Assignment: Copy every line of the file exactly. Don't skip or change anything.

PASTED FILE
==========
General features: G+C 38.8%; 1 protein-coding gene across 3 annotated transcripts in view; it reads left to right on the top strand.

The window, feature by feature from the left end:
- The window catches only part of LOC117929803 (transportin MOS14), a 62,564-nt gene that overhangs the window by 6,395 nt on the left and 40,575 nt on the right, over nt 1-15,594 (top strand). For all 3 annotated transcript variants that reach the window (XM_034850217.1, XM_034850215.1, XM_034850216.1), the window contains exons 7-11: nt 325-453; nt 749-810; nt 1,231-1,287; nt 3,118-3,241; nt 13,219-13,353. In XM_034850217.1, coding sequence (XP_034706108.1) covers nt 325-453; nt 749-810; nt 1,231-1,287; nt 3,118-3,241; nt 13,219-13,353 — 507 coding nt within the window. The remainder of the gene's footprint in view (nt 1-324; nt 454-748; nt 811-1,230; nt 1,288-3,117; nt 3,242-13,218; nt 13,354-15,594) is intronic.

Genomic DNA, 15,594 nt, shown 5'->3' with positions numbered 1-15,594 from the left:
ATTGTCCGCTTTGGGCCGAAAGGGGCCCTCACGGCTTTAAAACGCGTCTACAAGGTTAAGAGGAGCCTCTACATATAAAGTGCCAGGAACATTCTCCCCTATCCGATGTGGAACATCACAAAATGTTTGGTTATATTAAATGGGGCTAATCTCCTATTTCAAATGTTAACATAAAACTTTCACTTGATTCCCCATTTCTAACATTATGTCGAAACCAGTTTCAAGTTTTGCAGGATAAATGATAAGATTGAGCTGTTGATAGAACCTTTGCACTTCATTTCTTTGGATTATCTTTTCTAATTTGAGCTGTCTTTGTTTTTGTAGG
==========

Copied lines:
General features: G+C 38.8%; 1 protein-coding gene across 3 annotated transcripts in view; it reads left to right on the top strand.

The window, feature by feature from the left end:
- The window catches only part of LOC117929803 (transportin MOS14), a 62,564-nt gene that overhangs the window by 6,395 nt on the left and 40,575 nt on the right, over nt 1-15,594 (top strand). For all 3 annotated transcript variants that reach the window (XM_034850217.1, XM_034850215.1, XM_034850216.1), the window contains exons 7-11: nt 325-453; nt 749-810; nt 1,231-1,287; nt 3,118-3,241; nt 13,219-13,353. In XM_034850217.1, coding sequence (XP_034706108.1) covers nt 325-453; nt 749-810; nt 1,231-1,287; nt 3,118-3,241; nt 13,219-13,353 — 507 coding nt within the window. The remainder of the gene's footprint in view (nt 1-324; nt 454-748; nt 811-1,230; nt 1,288-3,117; nt 3,242-13,218; nt 13,354-15,594) is intronic.

Genomic DNA, 15,594 nt, shown 5'->3' with positions numbered 1-15,594 from the left:
ATTGTCCGCTTTGGGCCGAAAGGGGCCCTCACGGCTTTAAAACGCGTCTACAAGGTTAAGAGGAGCCTCTACATATAAAGTGCCAGGAACATTCTCCCCTATCCGATGTGGAACATCACAAAATGTTTGGTTATATTAAATGGGGCTAATCTCCTATTTCAAATGTTAACATAAAACTTTCACTTGATTCCCCATTTCTAACATTATGTCGAAACCAGTTTCAAGTTTTGCAGGATAAATGATAAGATTGAGCTGTTGATAGAACCTTTGCACTTCATTTCTTTGGATTATCTTTTCTAATTTGAGCTGTCTTTGTTTTTGTAGG